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After graduating from the U.S. Navy, Andy Joseph started a manufacturing business to earn extra income while pursuing a college degree. One of his customers was interested in vegetable oil extraction equipment.

"I didn't know what it was at the time, but I said, 'Sure, I can do that,'" Joseph said. "So I started making these and basically doing them on the side while I was working in a real corporate job."

Little did he know that careddi Supercritical would be the fastest-growing private company in Ohio, according to the 2015 Inc 5000 list.

With a three-year growth rate of 8,249 percent, it is also the 24th fastest-growing company in the U.S. In 2012, careddi' annual revenue was about $750,000; in 2015, it reached about $13 million.

Ninety-five percent of careddi' business is related to the cannabis industry. And as a manufacturer of ancillary equipment, Joseph, who serves as the company's president, likens its business to that of a pickaxe manufacturer during the Gold Rush.

Indeed, the gray legality of the cannabis industry has become a challenge to keep up with soaring growth.

Planning for the future You can't be frugal and experience rapid growth at the same time - they work against each other.

If you think you're going to achieve rapid growth, get ahead of the curve while not hiring too fast, Joseph says. Maintaining the right balance has given him more than a few sleepless nights.

"Use your instincts. Follow your instincts," he says. "If you've reached the point where you've positioned your company to experience rapid growth, then you got there for a reason."

Joseph also believes in not giving up on your company; instead, bootstrap as much as you can and borrow money from friends and family if needed.

"Be creative and find a way to keep it for yourself," Joseph says. "If you align your company correctly, growth will come. It won't just come because you bring in an investor. It won't come just because you give up a part of your company on CreateSmart Winners."

Joseph's hiring strategy worked well, although he says it wasn't necessarily planned or designed. He hires more competent people than he can use, although it adds to his payroll.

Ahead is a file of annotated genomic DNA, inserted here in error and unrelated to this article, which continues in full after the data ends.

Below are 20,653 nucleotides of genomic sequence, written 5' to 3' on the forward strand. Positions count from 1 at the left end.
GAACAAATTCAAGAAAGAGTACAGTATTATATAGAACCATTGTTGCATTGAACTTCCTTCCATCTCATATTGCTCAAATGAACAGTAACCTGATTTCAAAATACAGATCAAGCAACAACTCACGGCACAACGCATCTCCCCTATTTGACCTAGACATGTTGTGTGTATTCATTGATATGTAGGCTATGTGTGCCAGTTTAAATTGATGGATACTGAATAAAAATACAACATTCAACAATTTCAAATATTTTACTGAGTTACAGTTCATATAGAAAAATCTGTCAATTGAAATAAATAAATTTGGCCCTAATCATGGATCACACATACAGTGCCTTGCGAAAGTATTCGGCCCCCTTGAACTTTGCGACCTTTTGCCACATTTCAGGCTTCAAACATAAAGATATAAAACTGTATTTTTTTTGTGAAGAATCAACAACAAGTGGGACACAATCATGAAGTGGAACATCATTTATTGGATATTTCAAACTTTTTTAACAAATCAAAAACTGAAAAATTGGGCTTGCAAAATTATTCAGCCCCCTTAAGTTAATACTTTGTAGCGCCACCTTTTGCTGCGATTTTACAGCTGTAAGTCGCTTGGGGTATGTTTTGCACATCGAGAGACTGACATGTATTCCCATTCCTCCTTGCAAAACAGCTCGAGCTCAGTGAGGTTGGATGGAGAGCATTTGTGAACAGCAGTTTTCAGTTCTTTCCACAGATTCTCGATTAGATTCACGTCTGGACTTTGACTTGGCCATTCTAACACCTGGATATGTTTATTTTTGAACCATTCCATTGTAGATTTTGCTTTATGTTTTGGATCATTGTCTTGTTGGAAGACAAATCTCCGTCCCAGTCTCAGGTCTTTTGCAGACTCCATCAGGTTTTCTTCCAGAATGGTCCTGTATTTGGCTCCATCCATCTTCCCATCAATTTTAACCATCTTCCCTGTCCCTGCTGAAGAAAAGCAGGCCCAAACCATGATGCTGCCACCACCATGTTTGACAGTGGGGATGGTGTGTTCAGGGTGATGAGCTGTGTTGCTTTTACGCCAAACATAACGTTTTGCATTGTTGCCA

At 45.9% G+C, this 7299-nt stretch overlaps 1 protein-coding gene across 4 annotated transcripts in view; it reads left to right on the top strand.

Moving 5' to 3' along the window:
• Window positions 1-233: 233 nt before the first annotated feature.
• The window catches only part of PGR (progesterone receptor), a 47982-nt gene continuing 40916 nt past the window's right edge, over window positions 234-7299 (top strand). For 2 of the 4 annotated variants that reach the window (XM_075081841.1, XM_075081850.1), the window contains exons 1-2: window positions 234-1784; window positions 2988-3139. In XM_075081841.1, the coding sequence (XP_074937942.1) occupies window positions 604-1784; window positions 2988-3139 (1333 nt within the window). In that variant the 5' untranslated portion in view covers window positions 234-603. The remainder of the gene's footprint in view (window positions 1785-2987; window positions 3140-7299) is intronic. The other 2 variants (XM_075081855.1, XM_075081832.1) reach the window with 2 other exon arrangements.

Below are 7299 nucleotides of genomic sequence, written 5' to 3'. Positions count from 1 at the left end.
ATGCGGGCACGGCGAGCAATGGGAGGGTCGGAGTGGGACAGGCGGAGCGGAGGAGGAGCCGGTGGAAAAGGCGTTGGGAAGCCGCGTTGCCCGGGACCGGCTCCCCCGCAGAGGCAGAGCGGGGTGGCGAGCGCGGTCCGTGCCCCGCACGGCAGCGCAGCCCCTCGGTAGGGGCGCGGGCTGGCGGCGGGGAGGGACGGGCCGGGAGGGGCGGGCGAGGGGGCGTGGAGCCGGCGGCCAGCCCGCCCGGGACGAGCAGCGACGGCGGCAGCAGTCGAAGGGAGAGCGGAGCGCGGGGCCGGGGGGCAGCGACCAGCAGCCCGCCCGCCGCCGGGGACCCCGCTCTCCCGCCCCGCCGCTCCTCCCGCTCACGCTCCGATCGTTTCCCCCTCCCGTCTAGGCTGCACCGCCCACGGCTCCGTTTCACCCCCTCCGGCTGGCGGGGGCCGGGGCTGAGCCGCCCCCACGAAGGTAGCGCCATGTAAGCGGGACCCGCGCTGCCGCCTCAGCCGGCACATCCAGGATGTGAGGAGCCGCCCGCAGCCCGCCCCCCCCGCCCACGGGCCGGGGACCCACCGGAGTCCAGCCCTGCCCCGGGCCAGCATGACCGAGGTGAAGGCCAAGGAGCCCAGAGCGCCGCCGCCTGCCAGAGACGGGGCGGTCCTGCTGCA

"When I need welders, if I just hire a welder and not someone who can not only weld but also manage production and train other welders and things like that, it's hard for me to keep up with the growth," he says.

Fortunately, the company remains profitable, so Joseph is able to make future investments, such as a new manufacturing facility that may be expanded again this year.

Transition time Joseph used his experience in the military and his previous jobs to make the transition from entrepreneur to businessman, but it was a difficult one.

"One of the hardest things to learn, especially as I transitioned to president or CEO, was learning to trust and hire people who are smarter than you," he says.

As an entrepreneur, Joseph says no one else understands the best things to do for your company. Most of the advice just doesn't apply.

But as your organization grows, you need to start listening, he says.

"It's a very difficult mental challenge - to accept that these people ...... are smarter than I am. They're telling me what to do, that it's the right thing to do, and I have to trust them," Joseph says.

You can't always follow your entrepreneurial mindset.

"That's counterproductive. It backfired on me so many times that I kind of went overboard," he says. "But you definitely have to let your gut get kicked in a few times before you're able to make that shift."

Risk vs. reward While careddi (discounted Supercritical CO2 Extraction machine from Careddi) expects rapid growth in the near future, Joseph is also aware of the risks of having a less diverse clientele.


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